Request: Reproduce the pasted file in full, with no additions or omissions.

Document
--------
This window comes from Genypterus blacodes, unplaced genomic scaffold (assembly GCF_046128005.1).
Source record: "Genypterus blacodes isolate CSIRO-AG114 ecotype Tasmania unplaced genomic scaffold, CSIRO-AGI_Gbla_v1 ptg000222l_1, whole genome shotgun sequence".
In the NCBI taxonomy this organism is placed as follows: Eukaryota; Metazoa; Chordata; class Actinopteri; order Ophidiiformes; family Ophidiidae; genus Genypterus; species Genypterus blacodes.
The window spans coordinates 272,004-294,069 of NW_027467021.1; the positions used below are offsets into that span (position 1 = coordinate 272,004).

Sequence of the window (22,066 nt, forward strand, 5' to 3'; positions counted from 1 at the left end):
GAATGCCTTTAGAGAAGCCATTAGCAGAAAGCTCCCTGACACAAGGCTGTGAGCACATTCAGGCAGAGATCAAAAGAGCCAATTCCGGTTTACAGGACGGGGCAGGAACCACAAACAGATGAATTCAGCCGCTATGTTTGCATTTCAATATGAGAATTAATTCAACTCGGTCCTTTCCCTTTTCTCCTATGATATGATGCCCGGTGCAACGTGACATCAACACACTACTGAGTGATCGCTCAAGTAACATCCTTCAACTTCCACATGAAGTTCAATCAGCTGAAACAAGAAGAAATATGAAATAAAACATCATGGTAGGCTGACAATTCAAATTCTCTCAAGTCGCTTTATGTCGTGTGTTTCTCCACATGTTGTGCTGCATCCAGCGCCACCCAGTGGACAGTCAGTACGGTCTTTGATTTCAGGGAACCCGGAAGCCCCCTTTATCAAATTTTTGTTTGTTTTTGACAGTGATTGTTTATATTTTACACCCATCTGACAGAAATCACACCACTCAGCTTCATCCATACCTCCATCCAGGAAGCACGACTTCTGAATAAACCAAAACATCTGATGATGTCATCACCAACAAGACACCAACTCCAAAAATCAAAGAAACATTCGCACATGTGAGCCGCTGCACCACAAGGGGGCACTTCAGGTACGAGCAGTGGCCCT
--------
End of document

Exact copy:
This window comes from Genypterus blacodes, unplaced genomic scaffold (assembly GCF_046128005.1).
Source record: "Genypterus blacodes isolate CSIRO-AG114 ecotype Tasmania unplaced genomic scaffold, CSIRO-AGI_Gbla_v1 ptg000222l_1, whole genome shotgun sequence".
In the NCBI taxonomy this organism is placed as follows: Eukaryota; Metazoa; Chordata; class Actinopteri; order Ophidiiformes; family Ophidiidae; genus Genypterus; species Genypterus blacodes.
The window spans coordinates 272,004-294,069 of NW_027467021.1; the positions used below are offsets into that span (position 1 = coordinate 272,004).

Sequence of the window (22,066 nt, forward strand, 5' to 3'; positions counted from 1 at the left end):
GAATGCCTTTAGAGAAGCCATTAGCAGAAAGCTCCCTGACACAAGGCTGTGAGCACATTCAGGCAGAGATCAAAAGAGCCAATTCCGGTTTACAGGACGGGGCAGGAACCACAAACAGATGAATTCAGCCGCTATGTTTGCATTTCAATATGAGAATTAATTCAACTCGGTCCTTTCCCTTTTCTCCTATGATATGATGCCCGGTGCAACGTGACATCAACACACTACTGAGTGATCGCTCAAGTAACATCCTTCAACTTCCACATGAAGTTCAATCAGCTGAAACAAGAAGAAATATGAAATAAAACATCATGGTAGGCTGACAATTCAAATTCTCTCAAGTCGCTTTATGTCGTGTGTTTCTCCACATGTTGTGCTGCATCCAGCGCCACCCAGTGGACAGTCAGTACGGTCTTTGATTTCAGGGAACCCGGAAGCCCCCTTTATCAAATTTTTGTTTGTTTTTGACAGTGATTGTTTATATTTTACACCCATCTGACAGAAATCACACCACTCAGCTTCATCCATACCTCCATCCAGGAAGCACGACTTCTGAATAAACCAAAACATCTGATGATGTCATCACCAACAAGACACCAACTCCAAAAATCAAAGAAACATTCGCACATGTGAGCCGCTGCACCACAAGGGGGCACTTCAGGTACGAGCAGTGGCCCT